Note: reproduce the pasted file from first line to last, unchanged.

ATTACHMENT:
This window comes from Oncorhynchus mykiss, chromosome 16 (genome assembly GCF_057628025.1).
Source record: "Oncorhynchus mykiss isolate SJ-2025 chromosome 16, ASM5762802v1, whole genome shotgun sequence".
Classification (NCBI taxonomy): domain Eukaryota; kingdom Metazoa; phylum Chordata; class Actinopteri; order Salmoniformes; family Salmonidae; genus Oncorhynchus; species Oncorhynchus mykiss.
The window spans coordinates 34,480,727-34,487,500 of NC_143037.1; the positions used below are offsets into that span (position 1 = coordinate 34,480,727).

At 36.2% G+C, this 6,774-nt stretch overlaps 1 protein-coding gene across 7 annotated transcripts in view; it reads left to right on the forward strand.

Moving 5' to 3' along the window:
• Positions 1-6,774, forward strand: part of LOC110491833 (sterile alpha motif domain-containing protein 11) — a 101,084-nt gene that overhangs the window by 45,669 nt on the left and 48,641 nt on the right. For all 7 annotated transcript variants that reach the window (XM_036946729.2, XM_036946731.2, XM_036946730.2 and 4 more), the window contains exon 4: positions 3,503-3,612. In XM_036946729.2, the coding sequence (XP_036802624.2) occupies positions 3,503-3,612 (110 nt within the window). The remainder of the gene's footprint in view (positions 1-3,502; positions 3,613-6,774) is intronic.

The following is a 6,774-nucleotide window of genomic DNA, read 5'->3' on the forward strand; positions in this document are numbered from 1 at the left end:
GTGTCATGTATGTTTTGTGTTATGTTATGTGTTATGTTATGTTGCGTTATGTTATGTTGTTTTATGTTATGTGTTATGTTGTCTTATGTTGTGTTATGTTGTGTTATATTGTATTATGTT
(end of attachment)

This window comes from Oncorhynchus mykiss, chromosome 16 (genome assembly GCF_057628025.1).
Source record: "Oncorhynchus mykiss isolate SJ-2025 chromosome 16, ASM5762802v1, whole genome shotgun sequence".
Classification (NCBI taxonomy): domain Eukaryota; kingdom Metazoa; phylum Chordata; class Actinopteri; order Salmoniformes; family Salmonidae; genus Oncorhynchus; species Oncorhynchus mykiss.
The window spans coordinates 34,480,727-34,487,500 of NC_143037.1; the positions used below are offsets into that span (position 1 = coordinate 34,480,727).

At 36.2% G+C, this 6,774-nt stretch overlaps 1 protein-coding gene across 7 annotated transcripts in view; it reads left to right on the forward strand.

Moving 5' to 3' along the window:
• Positions 1-6,774, forward strand: part of LOC110491833 (sterile alpha motif domain-containing protein 11) — a 101,084-nt gene that overhangs the window by 45,669 nt on the left and 48,641 nt on the right. For all 7 annotated transcript variants that reach the window (XM_036946729.2, XM_036946731.2, XM_036946730.2 and 4 more), the window contains exon 4: positions 3,503-3,612. In XM_036946729.2, the coding sequence (XP_036802624.2) occupies positions 3,503-3,612 (110 nt within the window). The remainder of the gene's footprint in view (positions 1-3,502; positions 3,613-6,774) is intronic.

The following is a 6,774-nucleotide window of genomic DNA, read 5'->3' on the forward strand; positions in this document are numbered from 1 at the left end:
GTGTCATGTATGTTTTGTGTTATGTTATGTGTTATGTTATGTTGCGTTATGTTATGTTGTTTTATGTTATGTGTTATGTTGTCTTATGTTGTGTTATGTTGTGTTATATTGTATTATGTT